Date: 05/08/2012 at 18:28:16 From: John Subject: Thank you (What is An Internally Consistent Notation for bases) Dr. Peterson, Thanks so much for a very fast and very extensive response. You got "my method" correct -- with a better layout, to boot! And yes, the problem was originally "teaching" (on separate occasions) a couple of young people in a tropical jungle village who approached me and said, "I didn't understand 'Miss' today when she was on about 'binary.' Can you help, please?" (Often, "Miss" apparently didn't understand it herself and was teaching by rote the algorithmic conversion of denary to binary and reverse but not teaching for understanding.) I had not met T and E for the top two characters in dozenal/duodecimal/base_12/base_B + 1, so that "problem" had not even occurred to me. Plus there are a few languages (peoples) which, I understand, don't (or didn't) use denary, Mayan being the obvious example (vigesimal). Memory says that one or more use duodecimal, though I can't find the reference. I just think it is illogical to not specify a base in the characters of the set delimited -- yes, internally inconsistent! I got to thinking about this problem because one of "my pupils" recounted what happened when "Miss" wrote the old chestnut on the board: "There are 10 types of people in the world: those who understand binary and those who don't." She got members of the class to read it -- and they all did it wrong until at last she let "my pupil" have a go. Now, generally he is thought to be pretty slow, but on that day, apparently, he was enthusiastic to answer. And he was the only one who got it "right," reading "10" as "One Zero" rather than "Ten." This surprised her, confused the other students, and increased his self-confidence no end as he understood why and could explain his answer: "There is no such thing as ten in binary!" It is on a par with the SI system's insistence that the unit of Mass is the kG but refuses to allow me to use mkG or kkG -- a problem my physics teacher acknowledged nearly 60 years ago when he stated that the Standards bodies were proposing the word "Einstein" (= 1kG) as the unit of mass. Try teaching decimal multiples and submultiples to a class in a jungle village with this anomaly in the system! ;-) And I loved your answer to Michael -- brilliant work. Again, very many thanks. John Retired electrical (power) engineer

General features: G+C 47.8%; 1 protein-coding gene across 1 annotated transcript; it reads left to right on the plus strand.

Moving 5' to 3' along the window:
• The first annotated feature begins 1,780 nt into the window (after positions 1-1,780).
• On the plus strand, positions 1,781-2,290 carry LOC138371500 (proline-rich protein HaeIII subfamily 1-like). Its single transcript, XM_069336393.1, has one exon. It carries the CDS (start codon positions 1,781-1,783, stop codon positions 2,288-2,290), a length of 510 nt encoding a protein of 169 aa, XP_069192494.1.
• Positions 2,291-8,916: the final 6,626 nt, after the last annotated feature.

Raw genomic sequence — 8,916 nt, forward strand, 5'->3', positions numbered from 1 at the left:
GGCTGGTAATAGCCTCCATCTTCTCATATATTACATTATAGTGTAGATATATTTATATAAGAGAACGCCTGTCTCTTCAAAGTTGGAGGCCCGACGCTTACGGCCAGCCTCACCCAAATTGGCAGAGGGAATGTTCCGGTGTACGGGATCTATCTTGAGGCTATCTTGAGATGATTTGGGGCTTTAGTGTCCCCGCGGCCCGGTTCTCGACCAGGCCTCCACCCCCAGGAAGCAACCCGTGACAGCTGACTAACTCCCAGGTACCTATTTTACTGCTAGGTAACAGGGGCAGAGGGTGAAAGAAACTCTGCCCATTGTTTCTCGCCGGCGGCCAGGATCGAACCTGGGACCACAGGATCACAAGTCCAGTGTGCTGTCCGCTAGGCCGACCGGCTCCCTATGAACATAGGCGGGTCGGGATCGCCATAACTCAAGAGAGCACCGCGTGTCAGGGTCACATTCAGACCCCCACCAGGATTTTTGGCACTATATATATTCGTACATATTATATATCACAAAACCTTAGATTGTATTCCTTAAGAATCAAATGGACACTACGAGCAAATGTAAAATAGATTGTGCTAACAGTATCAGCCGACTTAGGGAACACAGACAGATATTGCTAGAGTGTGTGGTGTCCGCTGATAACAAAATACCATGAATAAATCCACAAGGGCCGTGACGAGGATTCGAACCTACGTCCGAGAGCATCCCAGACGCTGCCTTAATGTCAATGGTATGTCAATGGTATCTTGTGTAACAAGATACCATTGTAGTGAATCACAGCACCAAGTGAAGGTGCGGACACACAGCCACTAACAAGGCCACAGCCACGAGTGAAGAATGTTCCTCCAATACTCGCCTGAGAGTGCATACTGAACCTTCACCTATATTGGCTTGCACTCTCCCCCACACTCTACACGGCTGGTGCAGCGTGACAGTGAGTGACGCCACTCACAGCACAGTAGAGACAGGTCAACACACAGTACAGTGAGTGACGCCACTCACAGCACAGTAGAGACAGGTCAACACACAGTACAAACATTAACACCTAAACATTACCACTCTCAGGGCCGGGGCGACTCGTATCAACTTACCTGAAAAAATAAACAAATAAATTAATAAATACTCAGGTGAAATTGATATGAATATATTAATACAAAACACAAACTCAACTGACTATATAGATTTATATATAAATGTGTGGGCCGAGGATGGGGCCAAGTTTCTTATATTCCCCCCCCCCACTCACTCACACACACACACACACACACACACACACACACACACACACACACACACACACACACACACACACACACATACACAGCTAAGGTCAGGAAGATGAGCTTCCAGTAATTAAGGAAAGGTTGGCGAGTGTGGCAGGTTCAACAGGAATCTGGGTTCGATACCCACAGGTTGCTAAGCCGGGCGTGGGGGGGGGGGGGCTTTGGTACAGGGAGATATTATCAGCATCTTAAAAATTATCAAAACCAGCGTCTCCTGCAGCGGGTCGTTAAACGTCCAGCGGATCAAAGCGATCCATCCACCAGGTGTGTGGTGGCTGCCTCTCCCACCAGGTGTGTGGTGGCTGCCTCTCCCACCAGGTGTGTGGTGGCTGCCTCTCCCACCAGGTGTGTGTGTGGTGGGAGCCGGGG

Date: 05/08/2012 at 23:09:59 From: Doctor Peterson Subject: Re: Thank you (What is An Internally Consistent Notation for bases) Hi, John. With teaching as the context, probably writing the base as a word is the standard solution, and easiest to work with when the base must be specified. I think it's best wherever possible just to say "everything on this page is written in base 6" and not bother with subscripts at all. One thing that does is to get the student into the mindset of someone who knows only that base. (I even like to start with base 5 and have a backstory explaining how the imaginary culture developed this base, by using one hand to count.) Conversion to other bases would come in only when this culture has to, say, change to American currency, at which time they can invent some way to indicate which system is being used. You're right that many cultures formerly used other bases than ten, and many still have leftover fragments of it. I ran across a list here: http://en.wikipedia.org/wiki/Positional_notation#Applications Those cultures, of course, didn't have to state what their base was! I like the joke you mention (and others like it). The key to it is, of course, that the base is not indicated. You have to "think outside the box" and look at it as if another base were your native system. By the way, speaking of anomalies, if you look at the list of non-denary cultures in the link above, it's interesting to note how many of them (including the famous Mayan, in their calendar system not mentioned there) have some quirk that makes them not really consistent examples of their base. Inconsistency is part of human nature! - Doctor Peterson, The Math Forum http://mathforum.org/dr.math/
Date: 05/09/2012 at 02:50:33 From: John Subject: Thank you (What is An Internally Consistent Notation for bases) Bless you; another very complete response. Thanks so much. John
Search the Dr. Math Library:
Ask Dr. MathTM
© 1994- The Math Forum at NCTM. All rights reserved.